Last weekend, the first two days of October, and by the end of them I thought I might need the rest of the month to recover. There are call days, and there are call days. This one did not start off too badly, rounds were reasonably efficient, and I ran up the hill to the school to watch the boys play soccer. At the very moment that Caleb scored the opening goal of the match, my phone rang from the ICU asking me to come for a little neurosurgical baby who had "coded" on the floor and been temporarily revived and transferred up to intensive care. And that was pretty much the last free and happy moment of the weekend, and beyond. It all runs together now, but I will tell you a few stories.
Friday, October 07, 2011
Week in Review, part 2 - Challenges
Because life is always that way. A celebratory week can not just be savored, it has to be wrested from the thorns. From the Fall, the curse meant that we could live under the vine and fig tree, but only at the cost of the sweat of the brow. We could commemorate the joy of 15 years since bringing forth a particular child, but only in the context of mourning for others.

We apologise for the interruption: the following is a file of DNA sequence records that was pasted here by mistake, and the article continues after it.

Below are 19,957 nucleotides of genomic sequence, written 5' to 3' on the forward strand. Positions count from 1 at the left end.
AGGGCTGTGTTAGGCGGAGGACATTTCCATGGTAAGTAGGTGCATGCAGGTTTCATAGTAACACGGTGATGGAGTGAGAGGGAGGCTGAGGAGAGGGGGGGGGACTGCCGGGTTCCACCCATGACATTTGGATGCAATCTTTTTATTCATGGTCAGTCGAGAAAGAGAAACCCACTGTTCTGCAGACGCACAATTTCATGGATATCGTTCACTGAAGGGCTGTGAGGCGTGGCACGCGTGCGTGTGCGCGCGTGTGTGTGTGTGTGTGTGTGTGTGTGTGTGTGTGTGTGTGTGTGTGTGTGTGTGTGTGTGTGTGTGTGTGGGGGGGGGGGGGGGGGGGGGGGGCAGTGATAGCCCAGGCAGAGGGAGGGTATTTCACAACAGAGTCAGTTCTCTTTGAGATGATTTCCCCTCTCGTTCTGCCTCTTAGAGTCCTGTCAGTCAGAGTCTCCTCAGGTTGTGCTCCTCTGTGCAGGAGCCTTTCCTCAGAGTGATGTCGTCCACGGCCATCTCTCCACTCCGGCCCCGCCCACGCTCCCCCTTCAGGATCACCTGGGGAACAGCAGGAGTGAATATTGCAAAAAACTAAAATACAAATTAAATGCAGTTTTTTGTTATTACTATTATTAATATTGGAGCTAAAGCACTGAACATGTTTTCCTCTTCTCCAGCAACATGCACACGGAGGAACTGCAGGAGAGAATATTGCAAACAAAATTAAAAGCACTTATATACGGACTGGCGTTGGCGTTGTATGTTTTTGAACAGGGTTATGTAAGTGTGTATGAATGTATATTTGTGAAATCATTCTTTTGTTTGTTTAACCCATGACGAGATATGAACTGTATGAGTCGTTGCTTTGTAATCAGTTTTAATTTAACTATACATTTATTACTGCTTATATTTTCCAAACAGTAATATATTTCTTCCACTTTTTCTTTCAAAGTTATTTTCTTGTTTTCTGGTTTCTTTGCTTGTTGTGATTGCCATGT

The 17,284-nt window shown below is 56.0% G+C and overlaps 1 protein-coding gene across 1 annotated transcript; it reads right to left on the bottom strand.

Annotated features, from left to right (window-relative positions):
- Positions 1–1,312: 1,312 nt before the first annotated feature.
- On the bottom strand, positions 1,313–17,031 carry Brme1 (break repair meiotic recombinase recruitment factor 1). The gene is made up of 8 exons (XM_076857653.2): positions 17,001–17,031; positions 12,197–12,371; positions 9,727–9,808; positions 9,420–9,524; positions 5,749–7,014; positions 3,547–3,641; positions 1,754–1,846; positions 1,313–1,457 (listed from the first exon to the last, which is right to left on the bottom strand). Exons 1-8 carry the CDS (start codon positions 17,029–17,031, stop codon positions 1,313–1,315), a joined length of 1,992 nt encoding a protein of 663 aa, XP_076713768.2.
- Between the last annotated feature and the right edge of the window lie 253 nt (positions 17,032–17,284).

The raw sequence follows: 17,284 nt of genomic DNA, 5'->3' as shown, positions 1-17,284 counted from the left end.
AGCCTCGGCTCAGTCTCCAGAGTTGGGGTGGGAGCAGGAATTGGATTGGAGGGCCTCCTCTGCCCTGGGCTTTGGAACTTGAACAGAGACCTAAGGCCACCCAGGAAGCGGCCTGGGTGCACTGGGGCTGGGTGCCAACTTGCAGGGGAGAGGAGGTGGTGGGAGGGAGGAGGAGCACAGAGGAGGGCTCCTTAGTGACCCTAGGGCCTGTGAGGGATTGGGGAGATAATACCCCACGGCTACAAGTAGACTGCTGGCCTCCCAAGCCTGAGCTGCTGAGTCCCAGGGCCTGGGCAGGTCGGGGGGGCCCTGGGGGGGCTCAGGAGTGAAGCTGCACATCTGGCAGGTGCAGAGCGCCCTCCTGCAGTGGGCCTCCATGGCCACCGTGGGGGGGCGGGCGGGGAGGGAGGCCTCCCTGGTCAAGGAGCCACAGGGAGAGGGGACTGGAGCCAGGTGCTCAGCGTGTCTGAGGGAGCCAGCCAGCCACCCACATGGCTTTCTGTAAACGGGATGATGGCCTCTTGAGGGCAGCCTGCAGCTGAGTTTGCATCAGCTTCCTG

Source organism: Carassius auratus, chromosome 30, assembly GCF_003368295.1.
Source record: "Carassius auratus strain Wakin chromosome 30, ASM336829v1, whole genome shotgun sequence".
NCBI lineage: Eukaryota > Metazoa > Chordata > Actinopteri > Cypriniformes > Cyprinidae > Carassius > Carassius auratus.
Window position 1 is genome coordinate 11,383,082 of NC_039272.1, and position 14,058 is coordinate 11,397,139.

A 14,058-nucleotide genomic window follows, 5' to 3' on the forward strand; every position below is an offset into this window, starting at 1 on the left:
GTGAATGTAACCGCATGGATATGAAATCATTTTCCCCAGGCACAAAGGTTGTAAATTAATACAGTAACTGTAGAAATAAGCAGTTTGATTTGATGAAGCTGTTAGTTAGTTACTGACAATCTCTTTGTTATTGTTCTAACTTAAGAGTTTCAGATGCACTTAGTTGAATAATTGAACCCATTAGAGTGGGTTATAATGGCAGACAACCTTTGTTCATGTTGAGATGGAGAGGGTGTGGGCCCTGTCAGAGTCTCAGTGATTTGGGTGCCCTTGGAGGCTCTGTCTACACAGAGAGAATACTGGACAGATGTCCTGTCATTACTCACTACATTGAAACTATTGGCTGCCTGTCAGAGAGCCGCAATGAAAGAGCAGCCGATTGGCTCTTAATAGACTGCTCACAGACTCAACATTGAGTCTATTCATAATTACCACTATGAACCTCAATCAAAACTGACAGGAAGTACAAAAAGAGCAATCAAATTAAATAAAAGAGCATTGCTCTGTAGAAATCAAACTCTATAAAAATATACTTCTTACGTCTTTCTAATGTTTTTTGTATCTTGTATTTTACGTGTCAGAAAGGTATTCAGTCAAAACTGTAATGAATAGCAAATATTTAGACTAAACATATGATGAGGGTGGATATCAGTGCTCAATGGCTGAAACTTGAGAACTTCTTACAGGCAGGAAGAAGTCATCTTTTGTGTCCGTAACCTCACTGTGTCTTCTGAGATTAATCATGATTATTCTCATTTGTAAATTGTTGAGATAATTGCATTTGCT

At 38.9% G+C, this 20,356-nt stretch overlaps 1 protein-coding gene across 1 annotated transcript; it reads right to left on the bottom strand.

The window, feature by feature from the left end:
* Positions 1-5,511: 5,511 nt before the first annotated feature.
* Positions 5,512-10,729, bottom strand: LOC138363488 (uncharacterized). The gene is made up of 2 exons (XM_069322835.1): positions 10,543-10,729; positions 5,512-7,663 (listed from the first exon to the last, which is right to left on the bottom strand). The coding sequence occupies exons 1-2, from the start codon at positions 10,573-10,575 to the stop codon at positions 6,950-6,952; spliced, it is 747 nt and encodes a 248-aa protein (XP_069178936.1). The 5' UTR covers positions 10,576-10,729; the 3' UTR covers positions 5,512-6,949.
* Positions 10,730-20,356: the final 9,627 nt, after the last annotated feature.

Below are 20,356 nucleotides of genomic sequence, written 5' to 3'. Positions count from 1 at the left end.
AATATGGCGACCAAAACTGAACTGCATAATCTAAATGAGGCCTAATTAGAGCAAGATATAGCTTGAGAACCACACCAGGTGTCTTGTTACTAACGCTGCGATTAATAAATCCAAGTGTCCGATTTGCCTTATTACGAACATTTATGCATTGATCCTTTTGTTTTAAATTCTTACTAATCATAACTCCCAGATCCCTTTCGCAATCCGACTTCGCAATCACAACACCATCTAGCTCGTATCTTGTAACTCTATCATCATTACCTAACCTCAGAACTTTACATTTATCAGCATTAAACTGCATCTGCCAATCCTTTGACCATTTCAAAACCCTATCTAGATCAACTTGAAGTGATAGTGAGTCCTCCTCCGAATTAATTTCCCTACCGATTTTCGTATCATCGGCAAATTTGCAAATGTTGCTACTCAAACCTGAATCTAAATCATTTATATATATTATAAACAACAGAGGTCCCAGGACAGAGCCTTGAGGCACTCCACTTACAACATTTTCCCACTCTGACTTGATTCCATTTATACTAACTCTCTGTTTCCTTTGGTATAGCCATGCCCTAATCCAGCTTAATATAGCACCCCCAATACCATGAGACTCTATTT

"Baby of Carolyn" lived her whole life in this week I'm reviewing. I was with her at the moment of her birth Saturday, and the moment of her death at 4:40 this morning. It all started when her mom was transferred into Kijabe from a smaller clinic, bleeding and leaking amniotic fluid, with a supposed 30-week pregnancy whose fetus measured smaller than that and with a dangerously falling heart rate. Her husband did not feel he could afford an emergency C-section or intensive care that might be needed for the baby, nor did he think the baby could survive, so they refused at first to sign consents. Which left Scott, on OB call, and me, on Paeds, standing in the labor room calling our medical director and executive director for ethical advice. Within a few minutes we got permission to insist on trying to save the baby, even if the hospital would be left with the bill. And within a few minutes after that Scott was extracting the baby girl surgically and I was coaching the intern through a resuscitation of her tiny limp blue not-even-gasping form. She began to breathe with help, pinked up, moved. She weighed 840 grams. Things were going as well as one could hope with such a distressed preemie until I intubated her for the first dose of surfactant, a soapy coating that preemies lack in their lungs. I put the tube in too far (easy to do in such tiny babies) so that it lodged in her right mainstem bronchus, and the intern assisting me gave the first few breaths with nervous vigor (also easy to do in this stressful situation). I was listening for breath sounds and watching the monitor, and neither looked good, and then I looked back down at the baby and nearly died of shock and dismay when I saw that I had given her such a severe pneumothorax that air tracked up and ballooned under the skin of her neck. I called our excellent anesthesia and surgical attendings for rescue, certain that I had killed the baby. It was a terrible hour, but they were able to place a chest tube and re-intubate and stabilize. I took her to the ICU (my second newly ventilated patient of the day). It was a long weekend with her, trying to keep the tube in place, following xrays, managing her fluids and tiny initial feedings, comforting her mom. And throughout the week, I had hope. Even when I happened to be the one who found her when her tube was out, who set her up on CPAP, and who ended up with her all night the last day of the struggle, when her heart was failing, her kidneys were failing, and we ultimately failed to save her life. On Saturday we had made the difficult decision to choose to go all out to give her a chance; by early Friday morning I had to make the much more difficult decision that we had done everything, and lost this battle. She had not taken a breath, moved, opened her eyes, made a drop of urine, all day, and even intubated and pushing in the breaths we could not get her saturations over 50% (normal is 90-100%). I stopped pushing and just put her back on oxygen and within two minutes she was dead. Her mom, achingly, thanked our team for trying, and said this was God's plan. Which is on a certain level true (Job says the Lord gives and the Lord takes away, blessed be the name of the Lord) but on another level is not, the cosmic struggle of good defeating evil means that babies like Carolyn's should linger into a full earthly life as eternity reaches down into their time.